Toula (Nia Vardalos) and husband Ian (John Corbett) bring Toula’s family to a reunion in the old country in “My Big Fat Greek Wedding 3.”
“We’re getting married!” This rather inevitable line crops up early in “My Big Fat Greek Wedding 3,” and if you’re like me, it will inspire mixed reactions.
First: Wait, so soon? We didn’t know anyone was even engaged! And second: Phew, it’s about time! Because, just like there can be no sunrise over the glittering Ionian sea without a sun, there can be no “big fat Greek wedding” movie without … you know.
Yet the mere fact that a wedding is so crucial to the DNA of this trilogy — which surely will morph into a quadrilogy and then a quintology — raises its own issues. Which Greek philosopher was it who said there’s no problem that can’t be solved with a wedding? Right, that would be Nia Vardalos, the franchise star, writer and now director, too. But is she also saying a wedding is the only possible happy ending?
Focus Films presents a film written and directed by Nia Vardalos. Running time: 91 minutes. Rated PG-13 (for suggestive material and some nudity). Now showing at local theaters.
That would be out of sync with certain obvious efforts in this script — some more swallowable than others — to modernize a formula that worked so well in the beloved, hugely successful 2002 original. It’s a formula that lost luster with that first, deflating sequel in 2016, a whole 14 years later. And if “My Big Fat Greek Wedding 2” felt like a pale imitation of the buoyant original, “My Big Fat Greek Wedding 3” feels sorta like a pale imitation of that pale imitation. Or, to analogize with a favored franchise food item: like a thrice-warmed piece of baklava.
Then again, even thrice-warmed baklava can be worth the calories. So too this sequel will prove worthwhile for those most eager to reconnect with characters they loved, and willing to overlook clunky pacing and dialogue and sometimes absurd plot machinations. On the plus side: Vardalos and crew are really, really good at staging weddings.
For those who need a refresher: The last film left us at an NYU dorm room, dropping off Paris, teen daughter of Toula (Second City alum Vardalos, empathetic and appealing as usual) and her wholesomely hunky husband Aidan, oops, Ian (John Corbett, wink wink). Paris’ choice to leave her hometown of Chicago for college provided much of the half-boiled suspense in the first sequel. She got her way, but perhaps also her punishment when the whole extended family — aunts, uncles, cousins — came to drop her off. Ugh!
Because it’s hard to let go of things that worked so well in the original — did we mention it was a ginormous hit? — Vardalos hasn’t, really. The Portokalos family is still loving, boisterous and invasive. We’ve sadly lost patriarch Gus (Michael Constantine, who died in 2021). But wife Maria is still there (Lainie Kazan has only a cameo) and Toula is still married to hunky Ian. Everyone still uses Windex to clean objects and cure diseases.
And the clan is on the move, led by spunky, oversharing Aunt Voula (Andrea Martin, still by far the the funniest onscreen presence), this time to … Greece! Yes! The ostensible reason: a family reunion in their lovely ancestral mountain village (shooting was done in Corfu). The plan is to find Gus’ childhood friends and fulfill his wish of giving them a precious journal he kept.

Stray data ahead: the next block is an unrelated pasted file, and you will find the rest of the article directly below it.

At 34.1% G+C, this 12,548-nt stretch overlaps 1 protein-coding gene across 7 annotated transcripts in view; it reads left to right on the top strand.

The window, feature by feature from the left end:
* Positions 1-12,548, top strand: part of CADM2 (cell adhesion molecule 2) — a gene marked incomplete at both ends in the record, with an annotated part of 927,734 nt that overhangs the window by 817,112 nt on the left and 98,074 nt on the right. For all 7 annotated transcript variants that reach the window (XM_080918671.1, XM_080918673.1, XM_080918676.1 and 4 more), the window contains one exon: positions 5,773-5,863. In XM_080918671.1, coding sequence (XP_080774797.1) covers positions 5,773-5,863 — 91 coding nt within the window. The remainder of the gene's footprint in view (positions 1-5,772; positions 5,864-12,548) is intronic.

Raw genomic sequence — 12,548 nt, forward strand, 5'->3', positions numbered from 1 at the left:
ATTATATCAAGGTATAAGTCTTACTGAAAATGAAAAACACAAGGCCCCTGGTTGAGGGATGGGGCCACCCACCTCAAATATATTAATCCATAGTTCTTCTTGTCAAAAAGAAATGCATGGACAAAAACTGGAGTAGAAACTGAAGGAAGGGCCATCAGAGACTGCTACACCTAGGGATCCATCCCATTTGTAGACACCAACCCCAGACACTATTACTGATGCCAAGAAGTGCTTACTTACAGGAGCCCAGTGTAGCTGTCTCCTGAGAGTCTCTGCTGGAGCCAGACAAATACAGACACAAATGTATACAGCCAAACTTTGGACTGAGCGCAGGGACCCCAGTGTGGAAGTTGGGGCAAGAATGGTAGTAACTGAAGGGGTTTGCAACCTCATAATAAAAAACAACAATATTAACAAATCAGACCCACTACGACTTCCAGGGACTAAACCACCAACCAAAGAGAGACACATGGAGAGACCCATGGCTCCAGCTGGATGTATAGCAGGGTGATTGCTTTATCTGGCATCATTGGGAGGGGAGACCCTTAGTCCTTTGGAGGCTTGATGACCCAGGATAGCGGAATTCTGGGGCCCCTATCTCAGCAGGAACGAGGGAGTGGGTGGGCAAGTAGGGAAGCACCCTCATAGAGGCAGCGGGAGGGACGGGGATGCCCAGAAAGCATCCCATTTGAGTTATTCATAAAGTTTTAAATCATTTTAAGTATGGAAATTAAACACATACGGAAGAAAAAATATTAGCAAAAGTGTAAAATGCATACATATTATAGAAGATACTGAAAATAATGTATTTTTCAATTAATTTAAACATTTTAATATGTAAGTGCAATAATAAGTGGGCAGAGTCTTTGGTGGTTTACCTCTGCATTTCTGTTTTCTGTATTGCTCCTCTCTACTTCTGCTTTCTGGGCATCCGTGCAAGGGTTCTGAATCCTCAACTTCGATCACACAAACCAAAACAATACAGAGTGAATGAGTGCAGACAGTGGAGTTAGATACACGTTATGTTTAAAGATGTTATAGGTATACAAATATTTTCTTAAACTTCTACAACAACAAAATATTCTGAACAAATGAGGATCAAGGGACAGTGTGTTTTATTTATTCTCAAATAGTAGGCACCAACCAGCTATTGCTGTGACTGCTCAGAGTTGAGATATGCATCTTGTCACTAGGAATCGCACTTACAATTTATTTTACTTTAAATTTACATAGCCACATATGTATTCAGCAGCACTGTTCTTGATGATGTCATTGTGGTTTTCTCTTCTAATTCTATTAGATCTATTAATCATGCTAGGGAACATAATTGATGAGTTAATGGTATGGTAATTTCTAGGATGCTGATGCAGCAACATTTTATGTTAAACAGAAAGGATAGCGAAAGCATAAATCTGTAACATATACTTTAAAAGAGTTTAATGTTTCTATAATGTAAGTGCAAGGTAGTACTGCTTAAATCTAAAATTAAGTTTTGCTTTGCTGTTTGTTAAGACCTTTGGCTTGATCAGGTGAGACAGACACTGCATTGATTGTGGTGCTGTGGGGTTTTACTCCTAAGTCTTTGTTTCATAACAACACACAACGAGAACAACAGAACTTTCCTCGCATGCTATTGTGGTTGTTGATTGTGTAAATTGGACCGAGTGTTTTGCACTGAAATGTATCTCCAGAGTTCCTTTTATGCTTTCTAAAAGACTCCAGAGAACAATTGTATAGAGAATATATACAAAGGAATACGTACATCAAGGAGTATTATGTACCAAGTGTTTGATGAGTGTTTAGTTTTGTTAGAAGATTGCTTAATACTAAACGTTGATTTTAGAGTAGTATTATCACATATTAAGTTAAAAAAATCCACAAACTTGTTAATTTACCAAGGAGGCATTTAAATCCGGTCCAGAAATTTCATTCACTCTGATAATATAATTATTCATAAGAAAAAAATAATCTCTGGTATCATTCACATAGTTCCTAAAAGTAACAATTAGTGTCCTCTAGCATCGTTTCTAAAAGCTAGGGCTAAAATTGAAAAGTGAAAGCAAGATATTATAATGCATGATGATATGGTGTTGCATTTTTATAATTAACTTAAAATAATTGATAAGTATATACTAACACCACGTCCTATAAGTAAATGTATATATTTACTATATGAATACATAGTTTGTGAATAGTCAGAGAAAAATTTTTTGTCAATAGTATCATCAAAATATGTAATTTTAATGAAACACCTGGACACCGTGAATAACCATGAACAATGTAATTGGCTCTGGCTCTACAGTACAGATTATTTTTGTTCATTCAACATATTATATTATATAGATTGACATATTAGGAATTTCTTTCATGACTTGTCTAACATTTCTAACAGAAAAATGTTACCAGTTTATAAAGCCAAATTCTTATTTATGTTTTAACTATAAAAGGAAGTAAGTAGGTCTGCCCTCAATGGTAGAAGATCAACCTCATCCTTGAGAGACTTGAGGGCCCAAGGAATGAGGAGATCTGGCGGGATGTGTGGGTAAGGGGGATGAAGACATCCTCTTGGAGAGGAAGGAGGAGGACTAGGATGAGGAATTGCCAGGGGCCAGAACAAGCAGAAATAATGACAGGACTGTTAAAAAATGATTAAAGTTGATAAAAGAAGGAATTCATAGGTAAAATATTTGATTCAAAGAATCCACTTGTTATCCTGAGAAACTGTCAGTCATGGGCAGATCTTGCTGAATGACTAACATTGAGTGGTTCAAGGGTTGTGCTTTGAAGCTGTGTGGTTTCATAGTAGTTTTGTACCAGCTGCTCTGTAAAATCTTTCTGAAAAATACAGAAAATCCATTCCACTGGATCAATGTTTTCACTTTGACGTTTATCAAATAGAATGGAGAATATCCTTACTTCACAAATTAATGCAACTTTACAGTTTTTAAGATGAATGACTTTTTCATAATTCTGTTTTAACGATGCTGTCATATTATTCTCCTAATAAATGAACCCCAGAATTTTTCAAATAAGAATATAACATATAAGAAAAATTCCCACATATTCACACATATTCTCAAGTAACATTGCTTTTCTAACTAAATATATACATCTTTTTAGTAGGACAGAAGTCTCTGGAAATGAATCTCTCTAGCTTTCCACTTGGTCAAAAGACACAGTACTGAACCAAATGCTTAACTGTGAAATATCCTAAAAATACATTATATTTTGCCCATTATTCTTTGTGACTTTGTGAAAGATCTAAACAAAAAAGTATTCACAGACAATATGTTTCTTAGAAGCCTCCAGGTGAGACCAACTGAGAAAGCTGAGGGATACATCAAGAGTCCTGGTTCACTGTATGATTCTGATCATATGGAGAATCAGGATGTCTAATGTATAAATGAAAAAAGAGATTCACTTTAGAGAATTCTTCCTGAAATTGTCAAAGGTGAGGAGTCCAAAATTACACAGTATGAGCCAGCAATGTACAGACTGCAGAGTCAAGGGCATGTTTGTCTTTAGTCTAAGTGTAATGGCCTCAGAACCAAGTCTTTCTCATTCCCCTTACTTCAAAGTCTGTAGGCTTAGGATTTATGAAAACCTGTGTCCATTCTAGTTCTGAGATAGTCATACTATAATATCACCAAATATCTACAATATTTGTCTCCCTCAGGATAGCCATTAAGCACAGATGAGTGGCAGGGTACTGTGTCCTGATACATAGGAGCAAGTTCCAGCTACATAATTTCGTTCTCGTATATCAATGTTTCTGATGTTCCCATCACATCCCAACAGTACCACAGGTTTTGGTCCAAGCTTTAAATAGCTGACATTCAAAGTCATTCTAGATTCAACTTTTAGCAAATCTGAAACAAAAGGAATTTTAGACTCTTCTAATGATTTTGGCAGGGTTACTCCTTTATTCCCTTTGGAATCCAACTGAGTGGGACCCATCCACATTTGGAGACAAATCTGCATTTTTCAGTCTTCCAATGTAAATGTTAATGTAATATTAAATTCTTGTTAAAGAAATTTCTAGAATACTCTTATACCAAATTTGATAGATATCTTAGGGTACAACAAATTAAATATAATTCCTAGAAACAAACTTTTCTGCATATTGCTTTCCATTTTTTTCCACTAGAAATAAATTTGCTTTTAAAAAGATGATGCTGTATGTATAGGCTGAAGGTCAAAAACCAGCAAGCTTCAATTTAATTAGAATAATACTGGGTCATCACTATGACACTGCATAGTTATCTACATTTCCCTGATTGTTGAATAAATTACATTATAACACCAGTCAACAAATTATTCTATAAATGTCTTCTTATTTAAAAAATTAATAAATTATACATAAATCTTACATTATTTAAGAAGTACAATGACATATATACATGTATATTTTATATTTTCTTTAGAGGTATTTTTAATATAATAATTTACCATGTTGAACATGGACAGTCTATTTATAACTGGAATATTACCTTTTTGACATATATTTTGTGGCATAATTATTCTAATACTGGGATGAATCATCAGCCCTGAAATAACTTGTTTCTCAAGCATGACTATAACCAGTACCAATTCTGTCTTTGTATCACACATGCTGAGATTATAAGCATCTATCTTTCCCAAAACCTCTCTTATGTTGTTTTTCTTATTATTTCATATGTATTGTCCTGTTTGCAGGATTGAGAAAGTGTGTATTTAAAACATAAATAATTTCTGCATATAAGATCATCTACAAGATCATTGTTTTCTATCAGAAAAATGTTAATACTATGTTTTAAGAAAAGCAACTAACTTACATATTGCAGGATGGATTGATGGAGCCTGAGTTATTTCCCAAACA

Why that journal shouldn’t stay with Gus’ adoring children is not truly explained — but neither is much else. Subplots are introduced and then largely ignored. A handful of new characters arrive with little backstory — like Victory (Melina Kotselou), the young mayor of the village — and even less character development.
The same lack of detail plagues the story arcs of returning characters. Toula’s brother Nick (Louis Mandylor) — poor Nick — has been saddled with an ugly habit, namely trimming nose hairs and toenails at the family table. Why? Who knows? As for Ian, he’s still a nice, patient husband, with little else to distinguish him. Toula’s still the glue holding everyone together.
As for Toula’s marriage, it’s fine. That’s perhaps a problem. In most rom-com relationships, you don’t get through three movies without some meaty conflict — we need the break-up to have the make-up! Vardalos doesn’t want to go there.
Or maybe she’s just in a rush to get to the altar. That, we can understand.Here in Greece, all roads lead to … the wedding. The party’s in the quaint village square. The candlelit table is gorgeous, the food sumptuous. And the dancing is a joyous mix of Greek and Syrian tradition — one of the spouses-to-be is a migrant from Syria, a nod to contemporary Greek politics. Other efforts to contemporize include the briefest of nods to Victory’s non-binary status — one line from Aunt Voula — just as the first sequel introduced a gay couple, equally briefly.
But how contemporary are we getting if nothing brings resolution but a wedding? And more importantly, who will be married in the inevitable “Greek Wedding 4?”
Will Paris (Elena Kampouris), whose own turbulent existence is quickly hinted at, marry the cute young Aristotle? (Yes, that’s his name). Will there be a big fat Greek alternative wedding? Who knows, but if there’s a movie, there will be a wedding. “My Big Fat Just-Cohabiting-For-Now” doesn’t quite cut it.